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County faces protests of Hwy. 101 rezoning plans

Supervisors to consider zoning changes

OVERPASS PROTESTS Protests like this on bridges over U.S. 101 led to petitions, then a March 2020 referendum on commercial development at four interchanges. File photo

[Updated 8pm July 19.]

Faced with a need to increase San Benito County coffers, officials are considering the creation of commercial zones at four intersections along Highway 101.

The County Board of Supervisors is expected to consider zoning changes along the state highway between Aromas and San Juan Bautista in August, following a Planning Commission recommendation in May.

The four commercial “nodes,” as they are called, are located along the highway at Betabel Road and Highway 129/Searle Road in San Juan Bautista, and Rocks Ranch and 101 Livestock Market in Aromas.

The properties, totaling about 326 acres, would be converted from agricultural to regional commercial zoning, which according to the 2035 General Plan approved in 2015, provides “areas that function as destinations for commercial activity serving the regional population.” Developments such as shopping centers, automobile stations and hotels could be built on the properties.

Under regional commercial zoning, retail space is limited to 85,000 square feet per node, and no more than 125 hotel rooms can be built within each area.

Each node could have its own theme. For instance, one theme discussed for the Betabel Road exit is that of a mid-century roadside, while the Highway 129 node was suggested by planners a possible early farmstead theme.

County Planner Darryl Boyd stressed that the zoning changes would not immediately result in any development.

“There’s no physical development that’s actually being proposed as part of this project,” he told the planning commission in May. “This project is continuing the implementation of the 2035 General Plan.”

Should the zoning changes pass muster with the supervisors, development likely would not be happening anytime soon. Each node would then need approval of a master development plan, which outlines a property’s site plan and landscaping, among many other things.

Once approved, major developments that are consistent with the master plan would then have to go through another round of county approvals.

The zoning proposal comes a month after the supervisors approved the county’s 2019-2020 budget, which stated a need to pursue economic development activities to bring revenues closer to expenditures.

According to the budget approved by the supervisors on June 25, the county’s expenditures are expected to outpace revenues by $16 million. In an earlier interview, Deputy County Administrative Officer Edgar Nolasco said reserves carried over from the previous year will make up the difference, and property tax revenues are expected to increase by $700,000 due to new construction in the county.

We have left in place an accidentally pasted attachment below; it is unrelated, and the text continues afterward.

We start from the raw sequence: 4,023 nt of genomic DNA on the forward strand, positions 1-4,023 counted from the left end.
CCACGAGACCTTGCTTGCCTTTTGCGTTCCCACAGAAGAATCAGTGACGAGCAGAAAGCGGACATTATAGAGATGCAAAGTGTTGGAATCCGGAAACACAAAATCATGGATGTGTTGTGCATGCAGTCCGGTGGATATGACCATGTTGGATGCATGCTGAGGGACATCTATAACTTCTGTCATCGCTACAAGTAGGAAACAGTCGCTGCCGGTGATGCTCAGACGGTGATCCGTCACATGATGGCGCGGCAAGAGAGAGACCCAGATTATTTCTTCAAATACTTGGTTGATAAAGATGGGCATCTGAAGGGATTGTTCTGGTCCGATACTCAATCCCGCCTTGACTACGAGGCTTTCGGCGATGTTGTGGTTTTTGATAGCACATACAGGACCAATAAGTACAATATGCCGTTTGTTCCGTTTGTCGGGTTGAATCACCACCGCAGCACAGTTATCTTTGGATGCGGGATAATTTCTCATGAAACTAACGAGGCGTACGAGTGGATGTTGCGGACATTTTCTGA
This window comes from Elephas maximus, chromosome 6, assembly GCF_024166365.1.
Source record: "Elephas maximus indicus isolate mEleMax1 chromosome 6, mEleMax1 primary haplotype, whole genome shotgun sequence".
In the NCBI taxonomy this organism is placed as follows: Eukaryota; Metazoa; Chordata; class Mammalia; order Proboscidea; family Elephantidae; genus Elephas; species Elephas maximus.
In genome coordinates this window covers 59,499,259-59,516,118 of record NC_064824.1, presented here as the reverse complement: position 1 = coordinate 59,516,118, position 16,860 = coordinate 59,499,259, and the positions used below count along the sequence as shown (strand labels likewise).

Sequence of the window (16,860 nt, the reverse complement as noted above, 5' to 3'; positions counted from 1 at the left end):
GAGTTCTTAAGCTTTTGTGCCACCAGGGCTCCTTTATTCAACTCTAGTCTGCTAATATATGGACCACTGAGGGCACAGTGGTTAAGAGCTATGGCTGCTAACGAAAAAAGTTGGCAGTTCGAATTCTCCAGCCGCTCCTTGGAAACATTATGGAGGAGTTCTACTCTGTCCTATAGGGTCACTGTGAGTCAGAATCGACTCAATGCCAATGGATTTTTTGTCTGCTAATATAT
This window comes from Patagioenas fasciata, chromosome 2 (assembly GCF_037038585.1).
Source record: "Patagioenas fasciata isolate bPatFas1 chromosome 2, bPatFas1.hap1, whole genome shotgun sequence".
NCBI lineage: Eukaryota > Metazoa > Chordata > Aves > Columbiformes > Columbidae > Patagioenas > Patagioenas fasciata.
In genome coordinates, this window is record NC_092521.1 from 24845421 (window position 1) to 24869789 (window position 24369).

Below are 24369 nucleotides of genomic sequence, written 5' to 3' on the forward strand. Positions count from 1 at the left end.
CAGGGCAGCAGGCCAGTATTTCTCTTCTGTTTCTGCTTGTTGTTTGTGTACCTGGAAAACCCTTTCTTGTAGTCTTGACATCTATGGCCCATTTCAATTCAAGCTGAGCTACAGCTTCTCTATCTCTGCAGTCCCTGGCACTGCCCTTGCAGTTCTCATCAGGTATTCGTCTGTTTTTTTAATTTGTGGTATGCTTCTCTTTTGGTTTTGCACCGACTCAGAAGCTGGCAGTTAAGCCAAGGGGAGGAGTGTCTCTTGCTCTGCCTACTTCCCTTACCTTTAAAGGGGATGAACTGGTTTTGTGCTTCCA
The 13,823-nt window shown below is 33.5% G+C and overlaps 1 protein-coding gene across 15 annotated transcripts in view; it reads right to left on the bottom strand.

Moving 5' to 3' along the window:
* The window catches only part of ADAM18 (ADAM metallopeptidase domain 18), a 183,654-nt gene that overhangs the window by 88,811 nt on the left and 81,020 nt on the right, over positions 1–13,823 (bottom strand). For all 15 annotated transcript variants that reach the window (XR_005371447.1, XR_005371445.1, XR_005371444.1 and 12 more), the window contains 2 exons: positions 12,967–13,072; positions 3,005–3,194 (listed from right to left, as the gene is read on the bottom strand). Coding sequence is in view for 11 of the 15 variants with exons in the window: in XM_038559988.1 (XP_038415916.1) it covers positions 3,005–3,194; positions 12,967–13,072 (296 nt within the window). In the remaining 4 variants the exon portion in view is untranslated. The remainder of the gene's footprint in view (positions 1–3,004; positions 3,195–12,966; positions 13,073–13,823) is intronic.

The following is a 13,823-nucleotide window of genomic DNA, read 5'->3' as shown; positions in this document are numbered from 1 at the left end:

The proposal for creating new commercial development opportunities along Highway 101 has spurred some vigorous opposition from nearby residents , who spoke out against it at the planning commission meeting.

About 120 members and supporters of a new group, Preserve Our Rural Communities, spread out across the San Juan Road overpass during Friday evening rush hour July 19, waving signs to passing motorists, protesting any new commercial development in the area.

In addition, the San Juan Bautista City Council on June 18 voted to send a letter to supervisors opposing the project. San Juan Bautista is located about two miles south of the interchange.

At the meeting, San Juan Bautista resident Cara Vonk urged county officials to reject the proposal, saying such a development would destroy the rural beauty of San Benito County.

“We don’t need urban homogenization and fake Disneyland themes,” she said.

Gina Paolini, a member of the citizens group Preserve Our Rural Communities, said the group is circulating a petition opposing the node projects.

“The county does not have a tourism base to support the hotels,” she said. “This project is not going to save the county that’s already in fiscal crisis, yet it will have long-standing impacts on the surrounding community.”

Ben Bingaman, whose family owns nearby Rocks Ranch, said only 2 percent of the land would be touched by development, with the rest remaining open space.

“For 75 years, we have fought furiously for our ranch,” he said. “But at the same time, the county needs jobs. The county needs revenue. We can do a lot of things to mitigate and preserve our neighborhoods.”

Scott Fuller of the San Benito County Business Council said commercial development at the Highway 101 interchanges follows the already approved county General Plan.

“It will bring in additional revenue,” he said. “These are not destinations that are adding traffic. This is to attract traffic that is already there.”